A great illustration of the need for patience is Alibaba. Goldman seeded Jack Ma with $5 million. But during the dotcom bust, Goldman’s senior management pressured its dealmakers to unload the stake. The firm realized a 6.8x profit which Mallaby called “one of venture history’s worst exits.” Meanwhile, Softbank’s Masayoshi Son invested $20 million in early 2000. Upon Alibaba’s IPO, his 20 per cent stake was worth $58 billion.
“Spend as little as you can, because every dollar of the investor’s money you get will be taken out of your ass.” Paul Graham
Traditionally, the most successful venture firms turn their early successes into a kind of “structural alpha” which reinforces hegemony by providing access to the most desirable companies. Entrepreneurs recognize the value of the venture capitalist’s prestige to de-risk future funding rounds. And the venture capitalists use their network to bolster the startup’s access to talent. John Doerr once called himself a “glorified recruiter” while Jeff Bezos explained his reasoning for wanting Doerr as his investor by comparing Doerr and Kleiner Perkins to “prime real estate.”
This leads to a wide dispersion of returns. As Dan Rasmussen noted in his review of the book, “between 1979 and 2018, the median [venture capital] fund underperformed the S&P 500, while the top 5 per cent of funds nearly tripled the index’s performance.” Nevertheless, Mallaby shows how this hegemony is regularly disrupted by new entrants. These newcomers often contributed to a long-term trend evident throughout the book: the shifting power balance between capital and talent, between venture capitalists and entrepreneurs.
Prior to the development of venture capital, ventures were funded by wealthy individuals and corporations. Capital was expensive. When the Traitorous Eight left Shockley Semiconductor, they were funded by Sherman Fairchild's Fairchild Camera and Instrument. While the founders received equity, Fairchild had the option to buy the entire company for $3 million — which he did once it became successful. In another example, Georges Doriot, the founder of American Research and Development and one of the fathers of venture capital, funded Digital Equipment Corporation in 1957 with $70,000 in equity and a $30,000 loan. ARD owned a 77 per cent stake that was worth $380 million by 1972. It accounted for 80 per cent of all gains at ARD, illustrating both the power law and the early imbalance of power.
Today, startups are able to raise capital at eye-watering valuations as money is rushing to enter the space. The rise of angel investors and YCombinator provided less dilutive early financing. Most startups have also become asset-light with a pervasive shift from hardware to software and access to cloud infrastructure. Meanwhile, the internet’s scale has super-charged power law outcomes which investors are happy to underwrite as long as the boom lasts.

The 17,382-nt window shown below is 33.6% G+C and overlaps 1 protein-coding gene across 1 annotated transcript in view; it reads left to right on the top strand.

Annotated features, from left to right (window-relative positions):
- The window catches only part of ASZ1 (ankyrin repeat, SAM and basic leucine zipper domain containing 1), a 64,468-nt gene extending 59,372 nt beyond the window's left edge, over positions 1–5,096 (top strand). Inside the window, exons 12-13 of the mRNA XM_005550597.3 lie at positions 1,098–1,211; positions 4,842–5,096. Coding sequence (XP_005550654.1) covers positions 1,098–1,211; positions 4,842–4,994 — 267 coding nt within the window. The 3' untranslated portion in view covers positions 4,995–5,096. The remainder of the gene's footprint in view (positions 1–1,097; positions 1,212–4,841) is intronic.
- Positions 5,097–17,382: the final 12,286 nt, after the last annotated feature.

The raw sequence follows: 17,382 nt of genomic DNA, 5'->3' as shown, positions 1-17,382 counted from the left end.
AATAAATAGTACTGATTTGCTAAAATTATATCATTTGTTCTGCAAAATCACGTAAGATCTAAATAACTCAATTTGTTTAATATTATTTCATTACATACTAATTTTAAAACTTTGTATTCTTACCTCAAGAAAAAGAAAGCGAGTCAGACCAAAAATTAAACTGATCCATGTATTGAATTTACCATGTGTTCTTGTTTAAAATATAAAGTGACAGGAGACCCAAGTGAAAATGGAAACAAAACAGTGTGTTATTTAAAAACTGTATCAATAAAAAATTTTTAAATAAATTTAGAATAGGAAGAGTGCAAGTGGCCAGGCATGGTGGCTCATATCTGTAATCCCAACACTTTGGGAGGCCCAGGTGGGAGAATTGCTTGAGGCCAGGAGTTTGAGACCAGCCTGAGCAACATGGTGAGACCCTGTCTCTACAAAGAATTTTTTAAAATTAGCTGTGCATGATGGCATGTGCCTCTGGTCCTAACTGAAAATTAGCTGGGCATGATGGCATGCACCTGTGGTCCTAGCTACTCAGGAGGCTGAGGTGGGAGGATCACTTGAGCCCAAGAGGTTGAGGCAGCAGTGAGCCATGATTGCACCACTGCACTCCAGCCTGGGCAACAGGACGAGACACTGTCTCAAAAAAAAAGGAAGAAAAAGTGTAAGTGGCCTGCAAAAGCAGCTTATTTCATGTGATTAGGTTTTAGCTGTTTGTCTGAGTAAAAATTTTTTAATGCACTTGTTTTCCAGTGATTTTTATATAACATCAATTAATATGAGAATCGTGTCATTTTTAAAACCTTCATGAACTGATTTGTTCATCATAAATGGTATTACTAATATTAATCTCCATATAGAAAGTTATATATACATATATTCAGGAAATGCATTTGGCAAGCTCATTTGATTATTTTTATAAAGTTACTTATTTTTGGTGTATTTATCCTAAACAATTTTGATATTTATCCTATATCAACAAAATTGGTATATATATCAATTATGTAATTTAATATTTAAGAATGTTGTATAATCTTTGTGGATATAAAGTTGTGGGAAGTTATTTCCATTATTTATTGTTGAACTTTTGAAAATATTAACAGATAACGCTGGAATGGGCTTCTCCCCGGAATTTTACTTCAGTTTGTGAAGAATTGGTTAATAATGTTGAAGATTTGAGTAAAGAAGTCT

This resulted in the current generation of venture capitalists becoming decidedly more founder-friendly. While some traditional firms routinely paired technical founders with professional CEOs or sometimes even replaced the founders altogether — Apple and Cisco come to mind — Peter Thiel vowed to never stand against a founder. And when Yuri Milner made his Facebook investment in 2008, not only did he not take a board seat, he even gave Zuckerberg the right to vote his shares. Likewise, Tiger Global and other crossover investors are very hands-off.
While there is undoubtedly cyclical excess, and, amazingly, Masayoshi Son is right in the middle of it again, the secular trend seems unmistakable and is perhaps a necessary result of the power law pervading the world. The limiting constraint is no longer capital but the small number of truly great talent and ideas.
“The great challenge at venture partnerships is that the principals must refrain from killing each other.” Michael Moritz
When Arthur Rock left New York to start venture investing, he was frustrated with Wall Street’s focus on a company’s earnings history and tangible value. “It's the future, not the past, that makes money for companies,” he declared and pointed at the “intellectual book value” of his startups. With no background in technology he focused on people and once told an audience that “the single most important factor in the long run for any company is, of course, management.”
The industry has come a long way since and The Power Law is rich in examples of how cultures and strategies at various partnerships evolved. Some were hands-on, such as when Don Valentine helped Atari write a business plan to bring Pong from the arcade halls to the living rooms. He connected the company with Sears for distribution and later organized a sale to Warner Communications.